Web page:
Architecture student wins prestigious Portman Prize
Award recognizes research and design excellence
MARIETTA, Ga. (May 1, 2020) — Kennesaw State University’s Department of Architecture has named Andrew Smith the recipient of the Portman Prize for Outstanding Thesis, awarded to those who best exemplify comprehensive research and design excellence as determined by a panel of experts.
Smith was chosen among a group of six fifth-year architecture students selected to present their research to a group of industry professionals and academicians from across the country. The Portman Prize is awarded at just three institutions nationwide: Kennesaw State, the Georgia Institute of Technology and Harvard University. The prize was established by John Portman & Associates with the intention of encouraging students to develop a holistic design approach that ties big ideas to small details.
For his thesis, “Dignified Dwellings,” Smith sought to continue a conversation about how to design, fabricate and transport dignified shelters for the country’s growing homeless population. Citing the National Alliance to End Homelessness, he learned that there were more than 564,000 homeless people on a single night nationwide, drawing his attention to the acute need for smarter practices.
“This is a topic with which I have always held a great personal connection,” said Smith, whose mother overcame homelessness in her home country of Jamaica. “Solving the issue of sheltering the unsheltered is something that has driven me throughout my studies, and it is incredibly humbling to be recognized for those efforts by receiving the Portman Prize.”
Students Zach Hart and Oliver Brown were awarded second and third place for their thesis projects “An Invisible Minority” and “The Material Light,” respectively. Following a shift to remote learning, this year’s jury participated virtually across multiple time zones. Students presented via Microsoft Teams video chat to an audience of nearly 60 others.
“I commend all the students’ willingness to work constructively within our coronavirus constraints,” said thesis coordinator and associate professor of architecture Liz Martin-Malikian. “The invited jury was incredibly impressed with the students’ ability to verbally present their work and to professionally engage in conversation about their projects at such an advanced level.”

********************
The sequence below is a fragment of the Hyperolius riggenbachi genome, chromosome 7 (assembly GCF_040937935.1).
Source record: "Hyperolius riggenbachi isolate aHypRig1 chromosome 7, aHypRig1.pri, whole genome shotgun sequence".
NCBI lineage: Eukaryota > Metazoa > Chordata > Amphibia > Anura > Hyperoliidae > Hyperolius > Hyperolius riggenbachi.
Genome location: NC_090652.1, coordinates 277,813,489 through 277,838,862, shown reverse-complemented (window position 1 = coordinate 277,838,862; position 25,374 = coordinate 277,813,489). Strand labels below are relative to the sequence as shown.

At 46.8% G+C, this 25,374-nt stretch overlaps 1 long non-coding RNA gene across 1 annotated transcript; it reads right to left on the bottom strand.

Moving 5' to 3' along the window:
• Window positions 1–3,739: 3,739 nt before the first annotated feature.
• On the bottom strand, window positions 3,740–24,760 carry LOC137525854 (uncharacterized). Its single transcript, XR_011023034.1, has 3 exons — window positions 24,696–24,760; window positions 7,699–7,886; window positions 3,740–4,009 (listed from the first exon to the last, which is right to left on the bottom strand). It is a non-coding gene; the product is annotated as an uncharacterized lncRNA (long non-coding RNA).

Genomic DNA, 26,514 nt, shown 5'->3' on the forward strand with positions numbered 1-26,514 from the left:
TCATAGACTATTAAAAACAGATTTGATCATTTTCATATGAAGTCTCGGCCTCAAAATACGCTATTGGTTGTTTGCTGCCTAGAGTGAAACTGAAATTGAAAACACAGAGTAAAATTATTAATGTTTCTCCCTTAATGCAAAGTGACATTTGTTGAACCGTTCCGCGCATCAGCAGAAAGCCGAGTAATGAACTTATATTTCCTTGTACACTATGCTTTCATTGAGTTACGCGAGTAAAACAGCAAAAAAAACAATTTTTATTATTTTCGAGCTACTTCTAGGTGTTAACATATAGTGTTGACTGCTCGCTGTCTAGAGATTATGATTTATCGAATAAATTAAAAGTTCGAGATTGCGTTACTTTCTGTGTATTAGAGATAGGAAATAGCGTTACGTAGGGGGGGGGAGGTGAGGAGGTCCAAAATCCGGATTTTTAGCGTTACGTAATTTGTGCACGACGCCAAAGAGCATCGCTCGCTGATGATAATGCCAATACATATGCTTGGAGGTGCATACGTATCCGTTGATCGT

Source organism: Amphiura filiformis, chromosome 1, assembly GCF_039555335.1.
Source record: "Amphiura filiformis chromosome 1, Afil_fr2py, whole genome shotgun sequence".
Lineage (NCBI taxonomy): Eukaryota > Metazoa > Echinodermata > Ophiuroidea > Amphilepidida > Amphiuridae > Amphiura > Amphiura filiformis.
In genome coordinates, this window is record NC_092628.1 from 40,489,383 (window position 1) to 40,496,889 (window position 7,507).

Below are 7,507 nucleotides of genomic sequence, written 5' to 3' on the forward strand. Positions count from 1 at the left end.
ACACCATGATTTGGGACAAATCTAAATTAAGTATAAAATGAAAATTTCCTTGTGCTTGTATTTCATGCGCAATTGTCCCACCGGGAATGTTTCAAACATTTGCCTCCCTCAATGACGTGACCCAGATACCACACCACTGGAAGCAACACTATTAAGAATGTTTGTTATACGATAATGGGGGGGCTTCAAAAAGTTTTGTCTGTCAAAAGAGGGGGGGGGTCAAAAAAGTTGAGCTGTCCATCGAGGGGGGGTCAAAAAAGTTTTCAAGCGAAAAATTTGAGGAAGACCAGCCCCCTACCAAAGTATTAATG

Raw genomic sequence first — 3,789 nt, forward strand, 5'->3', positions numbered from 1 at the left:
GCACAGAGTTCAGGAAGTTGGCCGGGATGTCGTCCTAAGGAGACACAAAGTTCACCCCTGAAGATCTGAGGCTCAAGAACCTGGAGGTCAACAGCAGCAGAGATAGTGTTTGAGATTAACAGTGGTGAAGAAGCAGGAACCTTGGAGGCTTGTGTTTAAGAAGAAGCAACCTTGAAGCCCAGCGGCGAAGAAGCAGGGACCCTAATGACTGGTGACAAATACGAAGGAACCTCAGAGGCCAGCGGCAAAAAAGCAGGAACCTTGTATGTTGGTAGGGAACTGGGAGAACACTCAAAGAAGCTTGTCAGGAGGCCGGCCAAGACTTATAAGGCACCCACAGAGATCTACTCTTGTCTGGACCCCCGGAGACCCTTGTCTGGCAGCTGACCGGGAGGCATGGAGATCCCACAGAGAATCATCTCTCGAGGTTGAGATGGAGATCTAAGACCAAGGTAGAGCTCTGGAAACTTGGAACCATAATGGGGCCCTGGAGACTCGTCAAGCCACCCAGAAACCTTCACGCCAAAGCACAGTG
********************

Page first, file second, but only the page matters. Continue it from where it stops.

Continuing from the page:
The annual competition marks the culmination of a three-semester project that begins in a thesis prep course, where students work with faculty to determine which architectural topic to explore, and continues during a research course where students further investigate the topic and begin work with their advisors. In the final semester, fifth-year architecture students take part in a studio, where they combine their research and architectural skills to offer a new perspective on the topic.
KSU’s Department of Architecture is one of only a handful of programs nationwide that requires its undergraduate students to pursue thesis projects while earning a professional architecture degree.
– Travis Highfield
Designing a Better WorldEngineering Technology capstone projects tackle universal problems
Mapping the Fight Against COVID-19KSU students, faculty and alumni assist with mapping coronavirus testing locations
Built From AdversityStudent overcomes hurdles en route to national award
A leader in innovative teaching and learning, Kennesaw State University offers undergraduate, graduate and doctoral degrees to its nearly 43,000 students. With 11 colleges on two metro Atlanta campuses, Kennesaw State is a member of the University System of Georgia. The university’s vibrant campus culture, diverse population, strong global ties and entrepreneurial spirit draw students from throughout the country and the world. Kennesaw State is a Carnegie-designated doctoral research institution (R2), placing it among an elite group of only 6 percent of U.S. colleges and universities with an R1 or R2 status. For more information, visit kennesaw.edu.